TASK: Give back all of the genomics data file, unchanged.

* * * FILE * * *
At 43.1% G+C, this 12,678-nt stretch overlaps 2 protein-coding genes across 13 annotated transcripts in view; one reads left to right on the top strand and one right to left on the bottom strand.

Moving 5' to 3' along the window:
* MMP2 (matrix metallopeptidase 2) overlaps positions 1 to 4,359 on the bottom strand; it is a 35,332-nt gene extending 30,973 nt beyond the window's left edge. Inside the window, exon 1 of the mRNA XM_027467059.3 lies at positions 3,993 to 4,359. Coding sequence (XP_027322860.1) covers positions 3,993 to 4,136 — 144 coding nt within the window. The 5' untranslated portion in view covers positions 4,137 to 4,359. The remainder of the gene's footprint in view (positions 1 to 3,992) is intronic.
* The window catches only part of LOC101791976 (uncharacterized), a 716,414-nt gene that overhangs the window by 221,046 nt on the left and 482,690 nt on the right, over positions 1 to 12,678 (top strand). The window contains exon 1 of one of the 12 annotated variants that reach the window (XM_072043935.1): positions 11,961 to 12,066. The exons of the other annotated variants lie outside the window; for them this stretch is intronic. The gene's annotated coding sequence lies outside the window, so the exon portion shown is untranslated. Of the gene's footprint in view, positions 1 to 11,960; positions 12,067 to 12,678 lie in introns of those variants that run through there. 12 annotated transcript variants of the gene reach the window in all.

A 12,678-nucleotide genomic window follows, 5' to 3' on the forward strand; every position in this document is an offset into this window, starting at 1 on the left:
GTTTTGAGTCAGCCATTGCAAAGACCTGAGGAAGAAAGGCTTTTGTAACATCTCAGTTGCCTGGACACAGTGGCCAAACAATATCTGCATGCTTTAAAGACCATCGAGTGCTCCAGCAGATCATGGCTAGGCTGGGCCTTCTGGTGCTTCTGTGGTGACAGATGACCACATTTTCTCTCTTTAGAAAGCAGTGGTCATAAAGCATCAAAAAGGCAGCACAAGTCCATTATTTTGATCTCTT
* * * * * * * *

At 43.1% G+C, this 12,678-nt stretch overlaps 2 protein-coding genes across 13 annotated transcripts in view; one reads left to right on the top strand and one right to left on the bottom strand.

Moving 5' to 3' along the window:
* MMP2 (matrix metallopeptidase 2) overlaps positions 1 to 4,359 on the bottom strand; it is a 35,332-nt gene extending 30,973 nt beyond the window's left edge. Inside the window, exon 1 of the mRNA XM_027467059.3 lies at positions 3,993 to 4,359. Coding sequence (XP_027322860.1) covers positions 3,993 to 4,136 — 144 coding nt within the window. The 5' untranslated portion in view covers positions 4,137 to 4,359. The remainder of the gene's footprint in view (positions 1 to 3,992) is intronic.
* The window catches only part of LOC101791976 (uncharacterized), a 716,414-nt gene that overhangs the window by 221,046 nt on the left and 482,690 nt on the right, over positions 1 to 12,678 (top strand). The window contains exon 1 of one of the 12 annotated variants that reach the window (XM_072043935.1): positions 11,961 to 12,066. The exons of the other annotated variants lie outside the window; for them this stretch is intronic. The gene's annotated coding sequence lies outside the window, so the exon portion shown is untranslated. Of the gene's footprint in view, positions 1 to 11,960; positions 12,067 to 12,678 lie in introns of those variants that run through there. 12 annotated transcript variants of the gene reach the window in all.

A 12,678-nucleotide genomic window follows, 5' to 3' on the forward strand; every position in this document is an offset into this window, starting at 1 on the left:
GTTTTGAGTCAGCCATTGCAAAGACCTGAGGAAGAAAGGCTTTTGTAACATCTCAGTTGCCTGGACACAGTGGCCAAACAATATCTGCATGCTTTAAAGACCATCGAGTGCTCCAGCAGATCATGGCTAGGCTGGGCCTTCTGGTGCTTCTGTGGTGACAGATGACCACATTTTCTCTCTTTAGAAAGCAGTGGTCATAAAGCATCAAAAAGGCAGCACAAGTCCATTATTTTGATCTCTT